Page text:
Objective time in autobiographical writing


4 years old and watching the sun dial at the summer house, 1951.

One interesting aspect of writing autobiography / memoir — one that I haven’t thought much about before — is the difference between objective (measurable) time and subjective (experienced) time.

The archive unfailingly invites me to think in terms of objective time. Almost all my letters and diary entries are dated, and the calendars from the last 45 years give me a detailed chronological framework for the account. So from the point of view of objective measurable time, my life has developed over well-identifiable years, months, weeks, days, and sometimes even hours. All important events can be put on a time graph.

I say time graph, not timeline, because I don’t visualize time linearly. For me, time is ondulating, on all scales. On the largest scale, my life graph moves upwards from 1946, peaking in 2000. On the scale of decades, it peaks in 1950, 1960, 1970 etc. On an annual scale it peaks at New Year’s Eve. And so on and so forth. It’s ondulations all the way down to the microseconds.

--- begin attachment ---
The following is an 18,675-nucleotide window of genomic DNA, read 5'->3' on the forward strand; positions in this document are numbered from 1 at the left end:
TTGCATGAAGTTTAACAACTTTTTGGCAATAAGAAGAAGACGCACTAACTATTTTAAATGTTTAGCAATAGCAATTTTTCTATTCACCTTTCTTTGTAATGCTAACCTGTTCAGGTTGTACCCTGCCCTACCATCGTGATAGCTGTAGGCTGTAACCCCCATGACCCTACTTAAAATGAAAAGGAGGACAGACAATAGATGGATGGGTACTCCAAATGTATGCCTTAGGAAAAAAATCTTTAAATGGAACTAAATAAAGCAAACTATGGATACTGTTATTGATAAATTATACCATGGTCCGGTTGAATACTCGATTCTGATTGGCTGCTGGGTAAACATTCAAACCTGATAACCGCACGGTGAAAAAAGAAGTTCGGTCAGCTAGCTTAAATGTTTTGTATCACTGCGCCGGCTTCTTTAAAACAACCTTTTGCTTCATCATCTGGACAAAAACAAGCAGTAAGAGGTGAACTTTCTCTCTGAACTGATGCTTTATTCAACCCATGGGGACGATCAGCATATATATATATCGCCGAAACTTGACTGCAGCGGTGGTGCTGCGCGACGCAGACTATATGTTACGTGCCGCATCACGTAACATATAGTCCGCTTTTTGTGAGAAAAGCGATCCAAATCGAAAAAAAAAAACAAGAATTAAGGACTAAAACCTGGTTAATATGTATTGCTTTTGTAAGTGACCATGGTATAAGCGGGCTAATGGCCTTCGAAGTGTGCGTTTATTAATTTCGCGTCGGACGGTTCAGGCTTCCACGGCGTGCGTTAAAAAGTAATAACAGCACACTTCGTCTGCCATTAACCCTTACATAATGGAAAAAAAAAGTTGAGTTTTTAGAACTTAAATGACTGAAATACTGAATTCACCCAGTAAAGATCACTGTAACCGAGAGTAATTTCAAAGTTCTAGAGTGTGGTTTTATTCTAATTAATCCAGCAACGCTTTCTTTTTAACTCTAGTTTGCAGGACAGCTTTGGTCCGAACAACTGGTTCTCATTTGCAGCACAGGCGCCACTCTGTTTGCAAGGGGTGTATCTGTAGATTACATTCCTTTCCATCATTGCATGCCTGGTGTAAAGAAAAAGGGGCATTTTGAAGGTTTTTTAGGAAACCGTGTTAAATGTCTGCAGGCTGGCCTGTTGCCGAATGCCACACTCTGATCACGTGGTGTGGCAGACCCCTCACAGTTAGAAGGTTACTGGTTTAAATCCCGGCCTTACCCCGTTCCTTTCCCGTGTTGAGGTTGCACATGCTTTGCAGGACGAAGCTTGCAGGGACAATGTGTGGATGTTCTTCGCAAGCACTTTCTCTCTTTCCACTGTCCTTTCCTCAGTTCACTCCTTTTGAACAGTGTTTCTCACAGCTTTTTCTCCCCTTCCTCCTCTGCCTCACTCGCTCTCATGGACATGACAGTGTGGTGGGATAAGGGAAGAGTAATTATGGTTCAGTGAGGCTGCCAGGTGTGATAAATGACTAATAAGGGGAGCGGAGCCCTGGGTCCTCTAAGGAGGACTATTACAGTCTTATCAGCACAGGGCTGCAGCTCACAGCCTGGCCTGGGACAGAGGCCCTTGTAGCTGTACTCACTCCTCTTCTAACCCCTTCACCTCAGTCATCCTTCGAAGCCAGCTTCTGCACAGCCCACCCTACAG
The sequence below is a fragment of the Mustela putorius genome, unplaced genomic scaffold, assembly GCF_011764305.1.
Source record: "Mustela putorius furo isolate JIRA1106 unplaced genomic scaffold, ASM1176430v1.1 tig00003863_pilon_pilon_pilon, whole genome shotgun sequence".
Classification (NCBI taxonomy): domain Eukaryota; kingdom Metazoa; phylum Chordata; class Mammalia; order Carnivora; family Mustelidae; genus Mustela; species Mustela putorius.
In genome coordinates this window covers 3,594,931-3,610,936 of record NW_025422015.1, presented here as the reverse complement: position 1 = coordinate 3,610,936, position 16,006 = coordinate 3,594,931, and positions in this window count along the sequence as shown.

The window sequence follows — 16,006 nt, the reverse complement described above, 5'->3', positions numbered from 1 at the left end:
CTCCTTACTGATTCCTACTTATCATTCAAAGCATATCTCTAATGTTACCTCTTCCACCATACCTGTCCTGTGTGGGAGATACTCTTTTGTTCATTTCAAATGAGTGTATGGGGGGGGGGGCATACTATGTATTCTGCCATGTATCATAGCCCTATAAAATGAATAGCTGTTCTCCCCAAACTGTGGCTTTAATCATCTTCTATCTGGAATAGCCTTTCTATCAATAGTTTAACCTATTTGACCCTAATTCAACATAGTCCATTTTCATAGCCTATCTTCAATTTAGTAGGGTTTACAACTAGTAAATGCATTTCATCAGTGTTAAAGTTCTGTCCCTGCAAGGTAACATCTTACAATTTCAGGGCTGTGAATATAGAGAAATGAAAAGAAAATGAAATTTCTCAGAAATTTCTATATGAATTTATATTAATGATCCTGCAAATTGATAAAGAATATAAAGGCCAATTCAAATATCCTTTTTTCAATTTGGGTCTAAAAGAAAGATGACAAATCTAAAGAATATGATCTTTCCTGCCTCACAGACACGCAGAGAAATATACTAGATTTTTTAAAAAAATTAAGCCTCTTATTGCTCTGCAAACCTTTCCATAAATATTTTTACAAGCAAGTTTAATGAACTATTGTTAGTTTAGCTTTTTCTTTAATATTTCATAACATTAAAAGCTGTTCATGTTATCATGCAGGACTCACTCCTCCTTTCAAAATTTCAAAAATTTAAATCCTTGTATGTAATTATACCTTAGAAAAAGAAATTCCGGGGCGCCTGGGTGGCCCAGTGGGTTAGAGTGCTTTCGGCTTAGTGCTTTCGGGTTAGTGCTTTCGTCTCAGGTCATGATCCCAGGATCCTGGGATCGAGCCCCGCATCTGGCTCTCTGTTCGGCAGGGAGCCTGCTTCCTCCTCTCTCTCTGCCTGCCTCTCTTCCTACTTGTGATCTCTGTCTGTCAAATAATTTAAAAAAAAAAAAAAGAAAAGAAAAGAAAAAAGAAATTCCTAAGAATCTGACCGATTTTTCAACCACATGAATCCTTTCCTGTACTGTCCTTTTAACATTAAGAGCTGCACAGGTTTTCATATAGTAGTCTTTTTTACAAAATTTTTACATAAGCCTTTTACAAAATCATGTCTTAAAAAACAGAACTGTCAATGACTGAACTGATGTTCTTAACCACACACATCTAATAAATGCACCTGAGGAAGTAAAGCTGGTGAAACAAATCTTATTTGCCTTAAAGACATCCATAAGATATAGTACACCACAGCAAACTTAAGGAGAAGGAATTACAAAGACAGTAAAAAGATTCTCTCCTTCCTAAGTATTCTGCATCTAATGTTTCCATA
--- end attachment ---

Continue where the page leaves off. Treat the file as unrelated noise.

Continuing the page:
Until today, Tuesday 19 February 2016, I’ve experienced 3605 weekends, and seen night turn into day 25.238 times. In even higher resolution, I have lived some 605.700 hours (36,3 million minutes). That’s more than two billion heart beats.

If I’m lucky I’ll have another 300-400 million heartbeats left to finish this project.

(I’ll get back to subjective time in a later post.)

The calculation of number of weeks, days and seconds (heartbeats) was made by the help of timeanddate.com.